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IR Wireless Signals High Bandwidth at Low Power

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Richard Gaughan

Wireless infrared local-area networking is a flexible and economical alternative to hardwired interconnections. Unlike radio frequency transmission, both narrow- and wide-angle infrared communications can support high data rates, but at a cost. Narrow-angle transmission requires precise alignment of transmitter and receiver, while wide-angle transmission demands high power.

Mohsen Kavehrad and Svetla Jivkova, researchers at Pennsylvania State University in University Park, have illustrated a model that combines elements of both narrow- and wide-angle systems to deliver high data rates with low power. Prototype components have been constructed, and Kavehrad plans to demonstrate a system prototype. Results described are drawn from computer simulation of room, transmitter and receiver.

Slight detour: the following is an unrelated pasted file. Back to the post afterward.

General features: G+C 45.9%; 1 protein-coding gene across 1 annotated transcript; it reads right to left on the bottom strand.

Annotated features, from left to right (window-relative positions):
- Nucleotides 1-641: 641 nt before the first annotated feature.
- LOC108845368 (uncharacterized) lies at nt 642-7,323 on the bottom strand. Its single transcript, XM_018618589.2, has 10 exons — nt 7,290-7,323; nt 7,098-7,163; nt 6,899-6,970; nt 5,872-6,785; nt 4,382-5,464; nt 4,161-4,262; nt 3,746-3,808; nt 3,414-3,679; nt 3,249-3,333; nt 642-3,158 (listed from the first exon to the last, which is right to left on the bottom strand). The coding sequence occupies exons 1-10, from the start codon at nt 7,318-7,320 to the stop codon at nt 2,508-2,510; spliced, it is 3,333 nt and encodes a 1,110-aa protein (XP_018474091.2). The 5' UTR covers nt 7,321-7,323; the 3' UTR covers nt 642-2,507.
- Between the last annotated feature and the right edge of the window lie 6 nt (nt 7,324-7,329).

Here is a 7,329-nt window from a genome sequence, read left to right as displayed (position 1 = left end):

Rather than illuminating an entire room, the transmitter integrates an eight-level computer-generated hologram coupled to an IR diode to create a 10 x 10 array of 5-cm spots on the ceiling. The spots are small, allowing their intensity to be kept relatively low; the receiver's narrow 7° field of view helps filter background illumination.

As long as the angle of incidence does not exceed 60°, each spot acts as a secondary lambertian source, reflecting at a constant intensity, regardless of the angle from which it is viewed. The spot-to-spot intensity variation is less than 1.5 percent.

The receiver uses a multibranch configuration with several adjacent small fields. It is constructed from a holographic curved mirror with a 6-mm-diameter silicon photodiode positioned at its focus. The mirror functions as a 20-nm bandwidth spectral filter.

The transmission spot array and the receiver field of view are designed to ensure that only one transmission spot is contained within the field, which eliminates the problem of multiple signal paths. Multiple reflections still can limit the bandwidth of the system, but with appropriate signal encoding and modulation, data rates of hundreds of megabits per second are achievable with a transmitter that consumes well under 1 W.

Photonics Spectra
Nov 2001
CommunicationsResearch & TechnologyTech Pulse

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